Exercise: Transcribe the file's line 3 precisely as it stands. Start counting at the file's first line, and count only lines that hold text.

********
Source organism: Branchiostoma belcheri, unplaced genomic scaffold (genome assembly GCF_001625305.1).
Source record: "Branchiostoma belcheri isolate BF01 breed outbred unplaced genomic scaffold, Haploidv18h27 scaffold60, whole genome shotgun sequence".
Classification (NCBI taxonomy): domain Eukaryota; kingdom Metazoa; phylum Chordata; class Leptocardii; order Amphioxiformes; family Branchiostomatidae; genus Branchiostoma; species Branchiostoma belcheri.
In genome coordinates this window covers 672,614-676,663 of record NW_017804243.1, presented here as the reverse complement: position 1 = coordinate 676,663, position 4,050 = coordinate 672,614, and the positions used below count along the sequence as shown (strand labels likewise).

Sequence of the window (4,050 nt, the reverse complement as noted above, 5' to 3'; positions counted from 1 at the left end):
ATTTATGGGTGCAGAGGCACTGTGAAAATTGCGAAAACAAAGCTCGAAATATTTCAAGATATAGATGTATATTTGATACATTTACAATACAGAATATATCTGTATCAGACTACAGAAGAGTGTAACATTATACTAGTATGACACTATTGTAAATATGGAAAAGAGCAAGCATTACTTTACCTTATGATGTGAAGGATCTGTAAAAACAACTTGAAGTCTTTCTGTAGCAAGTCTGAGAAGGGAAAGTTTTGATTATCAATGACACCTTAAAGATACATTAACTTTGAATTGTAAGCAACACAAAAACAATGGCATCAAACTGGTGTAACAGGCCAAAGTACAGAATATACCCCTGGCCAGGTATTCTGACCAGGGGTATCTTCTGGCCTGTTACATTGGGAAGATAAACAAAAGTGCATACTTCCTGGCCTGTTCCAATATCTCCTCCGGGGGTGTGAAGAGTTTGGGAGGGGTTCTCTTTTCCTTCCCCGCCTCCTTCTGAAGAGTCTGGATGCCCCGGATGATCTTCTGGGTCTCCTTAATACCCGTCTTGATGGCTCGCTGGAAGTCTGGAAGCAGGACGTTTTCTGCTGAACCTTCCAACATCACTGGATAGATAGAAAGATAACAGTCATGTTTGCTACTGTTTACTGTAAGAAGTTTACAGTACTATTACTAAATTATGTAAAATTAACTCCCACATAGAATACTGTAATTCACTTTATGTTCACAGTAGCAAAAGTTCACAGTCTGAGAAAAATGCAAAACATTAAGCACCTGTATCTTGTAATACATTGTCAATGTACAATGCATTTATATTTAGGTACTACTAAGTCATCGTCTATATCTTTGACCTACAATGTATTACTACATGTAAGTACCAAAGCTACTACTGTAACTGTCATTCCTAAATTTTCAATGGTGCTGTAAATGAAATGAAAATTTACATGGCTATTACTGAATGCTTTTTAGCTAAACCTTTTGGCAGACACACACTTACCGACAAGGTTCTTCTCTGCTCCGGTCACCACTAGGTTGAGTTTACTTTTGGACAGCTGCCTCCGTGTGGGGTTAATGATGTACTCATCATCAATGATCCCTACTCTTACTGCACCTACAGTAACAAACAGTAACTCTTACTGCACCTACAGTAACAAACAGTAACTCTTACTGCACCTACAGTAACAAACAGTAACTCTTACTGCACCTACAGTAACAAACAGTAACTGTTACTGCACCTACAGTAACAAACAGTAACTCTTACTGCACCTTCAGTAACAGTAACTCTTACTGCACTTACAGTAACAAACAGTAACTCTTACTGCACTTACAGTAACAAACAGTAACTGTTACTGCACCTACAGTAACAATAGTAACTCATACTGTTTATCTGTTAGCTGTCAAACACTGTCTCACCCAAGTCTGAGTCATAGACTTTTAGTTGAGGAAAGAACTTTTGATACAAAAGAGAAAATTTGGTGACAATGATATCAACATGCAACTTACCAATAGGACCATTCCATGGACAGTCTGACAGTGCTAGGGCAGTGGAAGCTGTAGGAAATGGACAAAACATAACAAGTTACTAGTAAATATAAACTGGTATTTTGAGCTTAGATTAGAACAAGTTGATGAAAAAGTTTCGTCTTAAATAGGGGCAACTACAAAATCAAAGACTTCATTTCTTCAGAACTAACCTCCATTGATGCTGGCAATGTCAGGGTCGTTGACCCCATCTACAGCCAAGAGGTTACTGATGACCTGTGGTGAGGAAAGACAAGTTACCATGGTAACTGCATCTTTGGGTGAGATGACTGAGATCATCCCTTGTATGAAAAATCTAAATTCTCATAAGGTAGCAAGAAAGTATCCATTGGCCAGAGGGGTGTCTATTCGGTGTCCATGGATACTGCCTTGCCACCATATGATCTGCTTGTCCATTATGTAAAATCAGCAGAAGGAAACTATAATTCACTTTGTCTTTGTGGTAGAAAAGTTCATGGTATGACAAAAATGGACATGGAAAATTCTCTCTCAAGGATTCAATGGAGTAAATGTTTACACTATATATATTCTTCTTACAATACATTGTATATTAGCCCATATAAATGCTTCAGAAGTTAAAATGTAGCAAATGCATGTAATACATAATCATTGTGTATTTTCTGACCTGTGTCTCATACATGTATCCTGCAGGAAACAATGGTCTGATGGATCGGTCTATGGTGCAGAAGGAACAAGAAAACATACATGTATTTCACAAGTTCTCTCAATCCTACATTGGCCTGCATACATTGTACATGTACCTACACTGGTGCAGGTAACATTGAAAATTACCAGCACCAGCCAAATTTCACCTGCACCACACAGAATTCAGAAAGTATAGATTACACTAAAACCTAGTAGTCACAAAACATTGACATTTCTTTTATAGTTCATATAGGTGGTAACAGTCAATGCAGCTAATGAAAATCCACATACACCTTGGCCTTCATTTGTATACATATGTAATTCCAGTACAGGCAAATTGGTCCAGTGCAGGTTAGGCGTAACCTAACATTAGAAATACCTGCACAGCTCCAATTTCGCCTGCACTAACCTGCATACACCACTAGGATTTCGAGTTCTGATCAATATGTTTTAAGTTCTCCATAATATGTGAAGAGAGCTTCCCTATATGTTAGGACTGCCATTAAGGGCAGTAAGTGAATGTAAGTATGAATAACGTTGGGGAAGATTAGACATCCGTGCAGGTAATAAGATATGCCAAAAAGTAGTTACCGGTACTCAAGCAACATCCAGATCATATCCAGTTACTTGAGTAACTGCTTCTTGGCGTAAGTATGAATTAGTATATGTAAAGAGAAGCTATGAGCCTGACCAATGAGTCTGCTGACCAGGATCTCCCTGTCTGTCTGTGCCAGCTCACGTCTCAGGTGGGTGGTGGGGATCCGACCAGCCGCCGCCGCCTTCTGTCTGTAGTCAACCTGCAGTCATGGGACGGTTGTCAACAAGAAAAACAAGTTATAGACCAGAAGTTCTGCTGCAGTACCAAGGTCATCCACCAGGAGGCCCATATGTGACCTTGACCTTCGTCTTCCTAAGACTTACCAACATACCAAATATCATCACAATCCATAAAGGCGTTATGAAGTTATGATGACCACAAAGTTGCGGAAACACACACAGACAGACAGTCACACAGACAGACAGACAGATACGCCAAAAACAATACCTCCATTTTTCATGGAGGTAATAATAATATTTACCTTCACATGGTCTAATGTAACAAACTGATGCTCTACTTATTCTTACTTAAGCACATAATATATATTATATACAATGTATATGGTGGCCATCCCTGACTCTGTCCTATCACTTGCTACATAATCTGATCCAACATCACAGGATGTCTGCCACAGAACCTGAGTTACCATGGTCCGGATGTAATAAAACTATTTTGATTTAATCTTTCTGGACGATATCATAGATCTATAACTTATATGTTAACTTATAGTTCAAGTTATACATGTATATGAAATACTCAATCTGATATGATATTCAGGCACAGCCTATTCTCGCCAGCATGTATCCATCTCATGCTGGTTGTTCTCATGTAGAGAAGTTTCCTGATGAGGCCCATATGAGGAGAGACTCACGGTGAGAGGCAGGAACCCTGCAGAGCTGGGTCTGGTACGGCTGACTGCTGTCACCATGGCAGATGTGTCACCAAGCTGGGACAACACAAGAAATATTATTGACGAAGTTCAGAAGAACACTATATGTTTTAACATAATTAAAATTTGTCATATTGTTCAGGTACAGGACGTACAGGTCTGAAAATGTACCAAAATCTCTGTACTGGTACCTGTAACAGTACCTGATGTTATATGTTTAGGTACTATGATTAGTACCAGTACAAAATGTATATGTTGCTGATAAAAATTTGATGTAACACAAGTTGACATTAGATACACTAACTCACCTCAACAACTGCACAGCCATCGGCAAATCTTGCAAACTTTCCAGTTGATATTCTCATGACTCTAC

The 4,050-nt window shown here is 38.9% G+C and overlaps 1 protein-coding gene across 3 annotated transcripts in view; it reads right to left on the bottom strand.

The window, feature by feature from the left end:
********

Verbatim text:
Classification (NCBI taxonomy): domain Eukaryota; kingdom Metazoa; phylum Chordata; class Leptocardii; order Amphioxiformes; family Branchiostomatidae; genus Branchiostoma; species Branchiostoma belcheri.